Tighter credit looks unlikely to pinch the leveraged loan market too hard in the next few years. Only 1% of the outstanding leveraged loan market matures next year and 7% the year after (Exhibit 3). Only in 2025 do maturities accelerate. Of course, refinancings could get complicated if slow growth turns into recession in 2024.
Exhibit 3: Loan maturities give the market some breathing room
Credit results so far
Although it is early, leveraged loan credit is stronger than historical averages but starting to weaken. The rolling 12-month loan default rate started the year at 29 bp and has moved through October to 83 bp (Exhibit 4). It seems likely to normalize around 2% absent recession and double that level to 4% with recession.
Exhibit 4: Leveraged loan defaults have started to pick up
The traded loan market has also started to anticipate credit stress with the share of loans trading at spreads of 1,000 bp or more climbing through October to 7.11%–the highest point in the last five years outside the onset of pandemic and its immediate aftermath (Exhibit 5). The pricing almost certainly anticipates downgrades and defaults. Recession should drive distressed share higher.
Exhibit 5: A rising share of loan trading at distressed spreads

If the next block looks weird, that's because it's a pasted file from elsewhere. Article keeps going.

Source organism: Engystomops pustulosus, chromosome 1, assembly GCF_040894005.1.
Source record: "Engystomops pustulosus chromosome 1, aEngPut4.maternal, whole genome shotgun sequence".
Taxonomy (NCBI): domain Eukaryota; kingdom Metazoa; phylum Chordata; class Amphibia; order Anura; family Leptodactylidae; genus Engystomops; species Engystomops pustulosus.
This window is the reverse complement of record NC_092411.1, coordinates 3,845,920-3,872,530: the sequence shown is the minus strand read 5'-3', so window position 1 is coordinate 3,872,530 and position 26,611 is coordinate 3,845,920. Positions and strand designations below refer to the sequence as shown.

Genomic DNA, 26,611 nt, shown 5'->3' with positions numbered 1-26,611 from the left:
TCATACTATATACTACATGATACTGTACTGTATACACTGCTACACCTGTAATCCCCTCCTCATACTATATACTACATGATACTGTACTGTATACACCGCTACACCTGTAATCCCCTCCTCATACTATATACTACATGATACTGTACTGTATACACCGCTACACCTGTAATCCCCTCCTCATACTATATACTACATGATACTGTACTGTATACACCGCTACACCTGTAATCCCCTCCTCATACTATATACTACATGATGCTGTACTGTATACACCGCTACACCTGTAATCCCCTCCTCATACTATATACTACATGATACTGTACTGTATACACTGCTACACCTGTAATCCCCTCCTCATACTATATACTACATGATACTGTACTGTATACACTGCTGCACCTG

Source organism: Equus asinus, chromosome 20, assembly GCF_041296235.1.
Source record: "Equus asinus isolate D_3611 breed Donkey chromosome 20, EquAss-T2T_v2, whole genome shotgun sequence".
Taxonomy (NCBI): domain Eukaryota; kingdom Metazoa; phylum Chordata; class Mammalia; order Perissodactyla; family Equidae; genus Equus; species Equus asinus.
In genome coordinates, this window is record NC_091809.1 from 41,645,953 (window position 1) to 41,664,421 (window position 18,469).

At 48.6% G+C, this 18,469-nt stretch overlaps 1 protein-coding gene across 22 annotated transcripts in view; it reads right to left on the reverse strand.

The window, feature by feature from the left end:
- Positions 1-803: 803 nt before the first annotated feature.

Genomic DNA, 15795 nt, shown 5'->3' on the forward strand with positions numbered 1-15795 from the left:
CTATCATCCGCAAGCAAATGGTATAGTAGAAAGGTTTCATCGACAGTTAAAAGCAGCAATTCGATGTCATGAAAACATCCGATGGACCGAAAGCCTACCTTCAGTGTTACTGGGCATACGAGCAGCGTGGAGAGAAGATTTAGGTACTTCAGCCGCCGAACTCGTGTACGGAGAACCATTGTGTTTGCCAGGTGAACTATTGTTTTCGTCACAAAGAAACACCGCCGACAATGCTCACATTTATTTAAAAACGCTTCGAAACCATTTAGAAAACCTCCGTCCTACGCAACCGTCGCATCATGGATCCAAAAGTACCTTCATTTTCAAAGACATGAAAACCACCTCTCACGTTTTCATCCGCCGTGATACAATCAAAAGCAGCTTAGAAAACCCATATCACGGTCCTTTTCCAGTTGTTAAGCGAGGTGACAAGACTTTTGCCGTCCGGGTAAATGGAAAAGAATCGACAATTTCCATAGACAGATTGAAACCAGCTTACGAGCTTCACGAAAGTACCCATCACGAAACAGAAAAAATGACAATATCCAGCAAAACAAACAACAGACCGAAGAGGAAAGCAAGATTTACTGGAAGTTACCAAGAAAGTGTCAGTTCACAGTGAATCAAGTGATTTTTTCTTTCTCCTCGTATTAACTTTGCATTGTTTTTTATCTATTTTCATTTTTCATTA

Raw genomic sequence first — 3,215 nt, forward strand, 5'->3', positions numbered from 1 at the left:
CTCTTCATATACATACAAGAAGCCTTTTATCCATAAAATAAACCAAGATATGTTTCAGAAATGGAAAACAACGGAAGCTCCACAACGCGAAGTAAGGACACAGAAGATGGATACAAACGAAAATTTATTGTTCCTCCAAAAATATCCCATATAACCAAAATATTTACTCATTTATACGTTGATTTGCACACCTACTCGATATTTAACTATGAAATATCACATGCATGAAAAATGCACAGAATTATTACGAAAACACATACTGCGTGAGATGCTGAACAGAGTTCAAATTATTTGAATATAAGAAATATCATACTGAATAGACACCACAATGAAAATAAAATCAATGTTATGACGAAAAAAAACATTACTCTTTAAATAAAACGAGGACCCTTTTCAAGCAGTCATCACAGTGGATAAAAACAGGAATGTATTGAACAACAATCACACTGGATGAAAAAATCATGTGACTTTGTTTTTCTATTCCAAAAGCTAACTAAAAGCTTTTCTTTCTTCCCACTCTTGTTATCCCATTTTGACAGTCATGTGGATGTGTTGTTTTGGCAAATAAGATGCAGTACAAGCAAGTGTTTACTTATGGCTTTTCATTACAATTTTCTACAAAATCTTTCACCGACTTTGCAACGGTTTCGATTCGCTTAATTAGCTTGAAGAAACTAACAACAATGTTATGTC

The credit bell is ringing lightly in the leveraged loan market so far. Interest expense is almost certain to rise further, earnings are almost certain to fall as growth slows, defaults are likely to rise. The ratio of downgrades to upgrades has started to edge up lately and should go substantially higher next year. For leveraged loan investors, all of this makes for a challenging market. For CLO investors, the credit of leveraged loans will get reflected in CLO spreads, ratings and possibly in shifting cash flows for deals that fail overcollateralization and interest coverage tests. However, nothing at this point signals unmanageable stress in leveraged loans. And spreads on leveraged loans and CLOs offer substantial compensation for these risks.
Other corners of credit less exposed and fundamentally stronger
The interest rate risk squeezing the highly leveraged balance sheets of borrowers in leveraged loans does not apply to most other parts of the corporate or consumer market. The duration of assets in the investment grade market is running around 7.0 years. The duration of high yield debt is running around 4.5 years. The duration of loans backing agency MBS is running around 6.0 years. All of these markets are largely protected for now from the Fed’s higher rates.
Absent the immediate pressure of higher rates, the likelihood of significantly weaker credit outside of leveraged loans is low unless something—a deep and prolonged recession—erodes the income and liquid reserves on these balance sheets. And with slowing growth and possible recession largely in the hands of the Fed, that seems unlikely.
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The view in rates
OIS forward rates imply fed funds will peak just above 5% in June and largely hold through the end of 2023. That starts to price in some of Fed Chair Powell’s hawkish notes after the November FOMC. But forecasting inflation and other elements of the economy has become extremely difficult in the aftermath of pandemic, as the Fed often acknowledges. There is still risk of repricing the Fed path higher.